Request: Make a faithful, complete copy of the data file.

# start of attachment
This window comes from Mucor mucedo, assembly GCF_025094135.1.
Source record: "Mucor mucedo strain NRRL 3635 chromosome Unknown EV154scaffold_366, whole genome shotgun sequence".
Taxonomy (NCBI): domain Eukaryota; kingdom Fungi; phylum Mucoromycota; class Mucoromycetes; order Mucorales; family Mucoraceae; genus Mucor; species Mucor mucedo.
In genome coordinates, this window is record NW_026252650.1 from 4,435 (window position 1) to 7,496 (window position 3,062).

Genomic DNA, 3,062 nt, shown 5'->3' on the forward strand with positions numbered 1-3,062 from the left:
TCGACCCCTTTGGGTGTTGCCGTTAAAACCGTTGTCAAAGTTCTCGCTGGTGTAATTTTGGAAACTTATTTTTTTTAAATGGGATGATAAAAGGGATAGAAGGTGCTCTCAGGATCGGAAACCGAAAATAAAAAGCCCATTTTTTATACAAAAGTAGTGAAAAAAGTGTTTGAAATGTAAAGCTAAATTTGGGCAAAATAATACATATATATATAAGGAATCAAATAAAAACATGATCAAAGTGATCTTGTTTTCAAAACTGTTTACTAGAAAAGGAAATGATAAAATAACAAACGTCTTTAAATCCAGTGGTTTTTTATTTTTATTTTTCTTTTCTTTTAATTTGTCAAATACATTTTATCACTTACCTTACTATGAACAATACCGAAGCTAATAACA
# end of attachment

This window comes from Mucor mucedo, assembly GCF_025094135.1.
Source record: "Mucor mucedo strain NRRL 3635 chromosome Unknown EV154scaffold_366, whole genome shotgun sequence".
Taxonomy (NCBI): domain Eukaryota; kingdom Fungi; phylum Mucoromycota; class Mucoromycetes; order Mucorales; family Mucoraceae; genus Mucor; species Mucor mucedo.
In genome coordinates, this window is record NW_026252650.1 from 4,435 (window position 1) to 7,496 (window position 3,062).

Genomic DNA, 3,062 nt, shown 5'->3' on the forward strand with positions numbered 1-3,062 from the left:
TCGACCCCTTTGGGTGTTGCCGTTAAAACCGTTGTCAAAGTTCTCGCTGGTGTAATTTTGGAAACTTATTTTTTTTAAATGGGATGATAAAAGGGATAGAAGGTGCTCTCAGGATCGGAAACCGAAAATAAAAAGCCCATTTTTTATACAAAAGTAGTGAAAAAAGTGTTTGAAATGTAAAGCTAAATTTGGGCAAAATAATACATATATATATAAGGAATCAAATAAAAACATGATCAAAGTGATCTTGTTTTCAAAACTGTTTACTAGAAAAGGAAATGATAAAATAACAAACGTCTTTAAATCCAGTGGTTTTTTATTTTTATTTTTCTTTTCTTTTAATTTGTCAAATACATTTTATCACTTACCTTACTATGAACAATACCGAAGCTAATAACA